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NPR Justice Department correspondent Carrie Johnson discusses some of the most significant proposals detailed by President Obama on Friday. The president outlined changes to the way the National Security Administration conducts surveillance. In particular, he proposed modifications to one of the NSA's most controversial practices: the bulk collection of telephone records of calls made by Americans.

The chairman of the Joint Chiefs of Staff talks with NPR about why it's often better to advise and assist than to get involved militarily. And he looks at the Pentagon's looming budget crisis.

The president said intelligence agencies would now need court approval before accessing phone data of hundreds of millions of Americans. He also directed the agencies to stop spying on the leaders of friendly nations. The changes come amid criticism directed at the NSA.

One change that privacy advocates have been pushing for is that the NSA no longer store the records from millions of phone calls — including those of Americans. Officials are telling Reuters and NPR that the president will endorse the idea of having a third party, not the NSA, hold that data.

After his father suffered a heart attack, 13-year-old Clayton Sherrod got a job washing dishes at a country club in Birmingham, Ala. By the time he turned 19 in 1964, he was the executive chef.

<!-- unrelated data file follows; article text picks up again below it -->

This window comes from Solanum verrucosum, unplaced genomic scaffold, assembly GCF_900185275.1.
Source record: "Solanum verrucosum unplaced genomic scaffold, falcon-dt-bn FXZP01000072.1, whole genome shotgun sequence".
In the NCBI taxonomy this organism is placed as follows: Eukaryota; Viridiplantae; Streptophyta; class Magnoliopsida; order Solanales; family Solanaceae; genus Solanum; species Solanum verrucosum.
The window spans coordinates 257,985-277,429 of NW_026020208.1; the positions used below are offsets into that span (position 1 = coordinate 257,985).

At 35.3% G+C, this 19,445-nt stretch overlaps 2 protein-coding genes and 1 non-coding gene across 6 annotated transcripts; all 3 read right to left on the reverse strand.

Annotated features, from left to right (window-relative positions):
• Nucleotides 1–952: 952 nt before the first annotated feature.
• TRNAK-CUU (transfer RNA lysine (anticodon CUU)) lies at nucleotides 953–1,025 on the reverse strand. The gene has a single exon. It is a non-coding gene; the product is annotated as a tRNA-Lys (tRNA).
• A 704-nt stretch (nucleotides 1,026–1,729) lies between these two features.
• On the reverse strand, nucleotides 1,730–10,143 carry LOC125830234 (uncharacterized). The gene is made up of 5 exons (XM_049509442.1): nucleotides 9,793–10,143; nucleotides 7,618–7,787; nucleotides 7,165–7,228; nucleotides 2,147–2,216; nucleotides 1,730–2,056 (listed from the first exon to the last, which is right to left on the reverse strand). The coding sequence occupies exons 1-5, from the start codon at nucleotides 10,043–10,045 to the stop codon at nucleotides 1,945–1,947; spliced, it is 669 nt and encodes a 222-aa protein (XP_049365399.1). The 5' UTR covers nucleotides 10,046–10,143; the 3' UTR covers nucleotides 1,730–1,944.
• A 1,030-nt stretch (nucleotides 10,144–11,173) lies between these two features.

For decades, the Supreme Court ruled that laws regulating things like wages and working conditions were unconstitutional. That changed during the Great Depression, when one of the justices switched sides, paving the way for the Fair Labor Standards Act.

A study in the journal Obesity found that students who used credit or debit cards in the school cafeteria chose fewer fruits and vegetables and more desserts than kids paying with cash. But the researchers say schools should work with the bias instead of trying to fight it.

High schooler Megan Yurko won more than $21,000 last year in cowgirl barrel races. The sport requires circling three barrels in a cloverleaf pattern at top speed, and Yurko hopes she'll leave this weekend's world championship competition as the top ranked racer.

Lanny and Tracy Barnes competed on the U.S. Olympic team in 2006, and Lanny competed in 2010. This year, Tracy gave her spot on the team to Lanny, who was ill during the selection races and just missed qualifying. "The Olympics are about more than just competing," Tracy says.

On Thursday, Lockheed Martin and the sporting goods company Under Armour unveiled long-awaited photos of the new U.S. speedskating uniform they're calling "Mach 39." Unlike other suits, it's not made entirely of smooth, slippery fabric to reduce air drag.

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